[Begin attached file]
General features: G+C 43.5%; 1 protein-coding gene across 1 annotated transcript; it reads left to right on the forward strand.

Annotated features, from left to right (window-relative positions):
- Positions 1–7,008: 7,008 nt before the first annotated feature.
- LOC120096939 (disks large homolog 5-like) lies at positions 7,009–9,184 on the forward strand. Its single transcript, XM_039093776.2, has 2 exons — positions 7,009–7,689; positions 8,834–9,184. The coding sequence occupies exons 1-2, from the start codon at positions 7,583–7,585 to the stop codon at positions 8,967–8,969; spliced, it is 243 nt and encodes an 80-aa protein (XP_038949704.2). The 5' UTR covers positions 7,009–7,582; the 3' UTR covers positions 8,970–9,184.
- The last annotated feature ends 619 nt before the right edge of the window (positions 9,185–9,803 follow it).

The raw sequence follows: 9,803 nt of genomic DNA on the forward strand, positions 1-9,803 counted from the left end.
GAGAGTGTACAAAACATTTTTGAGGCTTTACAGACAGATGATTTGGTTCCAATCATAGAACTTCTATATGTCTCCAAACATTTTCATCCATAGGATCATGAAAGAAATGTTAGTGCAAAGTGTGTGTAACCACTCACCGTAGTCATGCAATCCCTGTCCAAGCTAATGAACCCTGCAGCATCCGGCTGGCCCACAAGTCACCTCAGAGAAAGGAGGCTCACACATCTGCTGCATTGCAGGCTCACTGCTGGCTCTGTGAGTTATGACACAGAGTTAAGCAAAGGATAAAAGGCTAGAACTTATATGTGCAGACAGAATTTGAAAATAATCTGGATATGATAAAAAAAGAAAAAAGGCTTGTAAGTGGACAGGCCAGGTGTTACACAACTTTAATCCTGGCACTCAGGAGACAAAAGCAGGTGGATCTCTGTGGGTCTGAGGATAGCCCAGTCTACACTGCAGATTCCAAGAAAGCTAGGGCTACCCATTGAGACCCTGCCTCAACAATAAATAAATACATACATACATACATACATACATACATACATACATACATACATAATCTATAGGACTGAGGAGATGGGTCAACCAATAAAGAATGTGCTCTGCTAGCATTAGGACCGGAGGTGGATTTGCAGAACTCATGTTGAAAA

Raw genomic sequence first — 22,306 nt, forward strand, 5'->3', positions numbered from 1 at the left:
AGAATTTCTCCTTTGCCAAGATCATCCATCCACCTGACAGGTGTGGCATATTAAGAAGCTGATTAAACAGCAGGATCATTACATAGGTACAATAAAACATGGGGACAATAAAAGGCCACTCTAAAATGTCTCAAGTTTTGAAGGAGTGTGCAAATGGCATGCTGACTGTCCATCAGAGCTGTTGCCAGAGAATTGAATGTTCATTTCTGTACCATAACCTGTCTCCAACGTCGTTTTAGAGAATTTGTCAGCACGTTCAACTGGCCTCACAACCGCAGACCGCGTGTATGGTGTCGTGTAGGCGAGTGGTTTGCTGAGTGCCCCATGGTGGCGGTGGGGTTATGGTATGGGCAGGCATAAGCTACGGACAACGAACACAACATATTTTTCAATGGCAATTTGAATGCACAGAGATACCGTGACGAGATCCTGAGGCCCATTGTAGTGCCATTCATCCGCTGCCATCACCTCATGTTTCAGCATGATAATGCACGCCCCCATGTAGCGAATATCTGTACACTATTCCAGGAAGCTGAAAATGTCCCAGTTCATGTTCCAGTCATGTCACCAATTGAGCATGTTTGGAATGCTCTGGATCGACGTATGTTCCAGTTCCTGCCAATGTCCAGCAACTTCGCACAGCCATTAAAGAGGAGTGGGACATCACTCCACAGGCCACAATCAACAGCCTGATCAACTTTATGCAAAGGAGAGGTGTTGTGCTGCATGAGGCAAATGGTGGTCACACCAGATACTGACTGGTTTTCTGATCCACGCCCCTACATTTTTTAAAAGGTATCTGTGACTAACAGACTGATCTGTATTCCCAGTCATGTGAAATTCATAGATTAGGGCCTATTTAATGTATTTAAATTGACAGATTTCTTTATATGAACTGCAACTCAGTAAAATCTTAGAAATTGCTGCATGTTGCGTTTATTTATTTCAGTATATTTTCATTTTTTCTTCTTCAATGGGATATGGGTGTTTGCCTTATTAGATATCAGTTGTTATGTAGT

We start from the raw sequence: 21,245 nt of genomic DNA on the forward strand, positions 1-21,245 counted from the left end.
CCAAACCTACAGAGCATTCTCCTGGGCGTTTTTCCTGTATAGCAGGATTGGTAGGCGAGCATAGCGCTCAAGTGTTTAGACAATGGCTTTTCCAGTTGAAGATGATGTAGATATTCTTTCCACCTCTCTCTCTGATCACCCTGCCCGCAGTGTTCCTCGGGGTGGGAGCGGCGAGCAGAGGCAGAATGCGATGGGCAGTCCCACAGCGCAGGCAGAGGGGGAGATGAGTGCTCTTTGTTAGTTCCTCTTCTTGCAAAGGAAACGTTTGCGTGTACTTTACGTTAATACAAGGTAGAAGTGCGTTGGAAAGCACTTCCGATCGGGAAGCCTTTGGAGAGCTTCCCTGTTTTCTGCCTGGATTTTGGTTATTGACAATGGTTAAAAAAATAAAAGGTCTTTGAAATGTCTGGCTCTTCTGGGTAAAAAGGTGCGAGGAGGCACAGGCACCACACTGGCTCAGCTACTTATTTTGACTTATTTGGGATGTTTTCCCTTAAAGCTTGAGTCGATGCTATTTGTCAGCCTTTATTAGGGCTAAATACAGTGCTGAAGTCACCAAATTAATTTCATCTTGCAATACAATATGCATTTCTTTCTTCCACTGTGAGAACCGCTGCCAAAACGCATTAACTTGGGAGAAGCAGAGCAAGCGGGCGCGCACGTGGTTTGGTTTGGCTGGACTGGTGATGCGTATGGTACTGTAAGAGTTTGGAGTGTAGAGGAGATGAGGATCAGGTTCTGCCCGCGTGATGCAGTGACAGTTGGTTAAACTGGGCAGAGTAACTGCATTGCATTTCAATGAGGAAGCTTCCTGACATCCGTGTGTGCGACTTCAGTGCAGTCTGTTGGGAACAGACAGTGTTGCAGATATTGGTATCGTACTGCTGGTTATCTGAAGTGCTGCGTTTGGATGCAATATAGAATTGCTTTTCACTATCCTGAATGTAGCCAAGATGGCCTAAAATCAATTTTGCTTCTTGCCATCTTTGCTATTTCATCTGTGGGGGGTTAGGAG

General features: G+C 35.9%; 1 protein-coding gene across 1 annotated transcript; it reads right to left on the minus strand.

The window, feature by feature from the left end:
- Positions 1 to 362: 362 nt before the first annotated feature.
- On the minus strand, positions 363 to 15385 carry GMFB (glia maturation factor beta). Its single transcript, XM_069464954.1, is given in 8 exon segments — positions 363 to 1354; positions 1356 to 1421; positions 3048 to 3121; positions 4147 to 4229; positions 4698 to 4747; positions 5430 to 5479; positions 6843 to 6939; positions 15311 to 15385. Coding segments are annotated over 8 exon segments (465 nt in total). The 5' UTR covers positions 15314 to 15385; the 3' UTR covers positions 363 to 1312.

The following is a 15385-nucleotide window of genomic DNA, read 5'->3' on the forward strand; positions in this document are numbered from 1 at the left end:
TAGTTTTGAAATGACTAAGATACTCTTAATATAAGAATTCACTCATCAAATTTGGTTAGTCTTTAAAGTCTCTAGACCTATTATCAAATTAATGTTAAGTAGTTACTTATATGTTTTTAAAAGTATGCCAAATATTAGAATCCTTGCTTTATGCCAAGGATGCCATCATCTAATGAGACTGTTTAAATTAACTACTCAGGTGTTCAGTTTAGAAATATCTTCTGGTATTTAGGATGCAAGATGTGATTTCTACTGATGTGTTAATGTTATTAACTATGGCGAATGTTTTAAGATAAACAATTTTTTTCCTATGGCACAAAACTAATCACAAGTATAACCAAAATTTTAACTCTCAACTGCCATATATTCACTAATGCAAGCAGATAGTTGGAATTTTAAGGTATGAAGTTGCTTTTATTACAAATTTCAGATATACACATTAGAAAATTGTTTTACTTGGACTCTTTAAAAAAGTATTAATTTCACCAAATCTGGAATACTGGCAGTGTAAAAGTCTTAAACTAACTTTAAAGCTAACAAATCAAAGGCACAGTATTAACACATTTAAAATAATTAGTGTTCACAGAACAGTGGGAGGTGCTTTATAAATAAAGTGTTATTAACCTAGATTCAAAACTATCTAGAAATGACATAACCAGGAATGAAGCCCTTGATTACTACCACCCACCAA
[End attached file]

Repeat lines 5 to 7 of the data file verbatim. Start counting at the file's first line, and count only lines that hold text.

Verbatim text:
- The last annotated feature ends 619 nt before the right edge of the window (positions 9,185–9,803 follow it).

The raw sequence follows: 9,803 nt of genomic DNA on the forward strand, positions 1-9,803 counted from the left end.
GAGAGTGTACAAAACATTTTTGAGGCTTTACAGACAGATGATTTGGTTCCAATCATAGAACTTCTATATGTCTCCAAACATTTTCATCCATAGGATCATGAAAGAAATGTTAGTGCAAAGTGTGTGTAACCACTCACCGTAGTCATGCAATCCCTGTCCAAGCTAATGAACCCTGCAGCATCCGGCTGGCCCACAAGTCACCTCAGAGAAAGGAGGCTCACACATCTGCTGCATTGCAGGCTCACTGCTGGCTCTGTGAGTTATGACACAGAGTTAAGCAAAGGATAAAAGGCTAGAACTTATATGTGCAGACAGAATTTGAAAATAATCTGGATATGATAAAAAAAGAAAAAAGGCTTGTAAGTGGACAGGCCAGGTGTTACACAACTTTAATCCTGGCACTCAGGAGACAAAAGCAGGTGGATCTCTGTGGGTCTGAGGATAGCCCAGTCTACACTGCAGATTCCAAGAAAGCTAGGGCTACCCATTGAGACCCTGCCTCAACAATAAATAAATACATACATACATACATACATACATACATACATACATACATACATAATCTATAGGACTGAGGAGATGGGTCAACCAATAAAGAATGTGCTCTGCTAGCATTAGGACCGGAGGTGGATTTGCAGAACTCATGTTGAAAA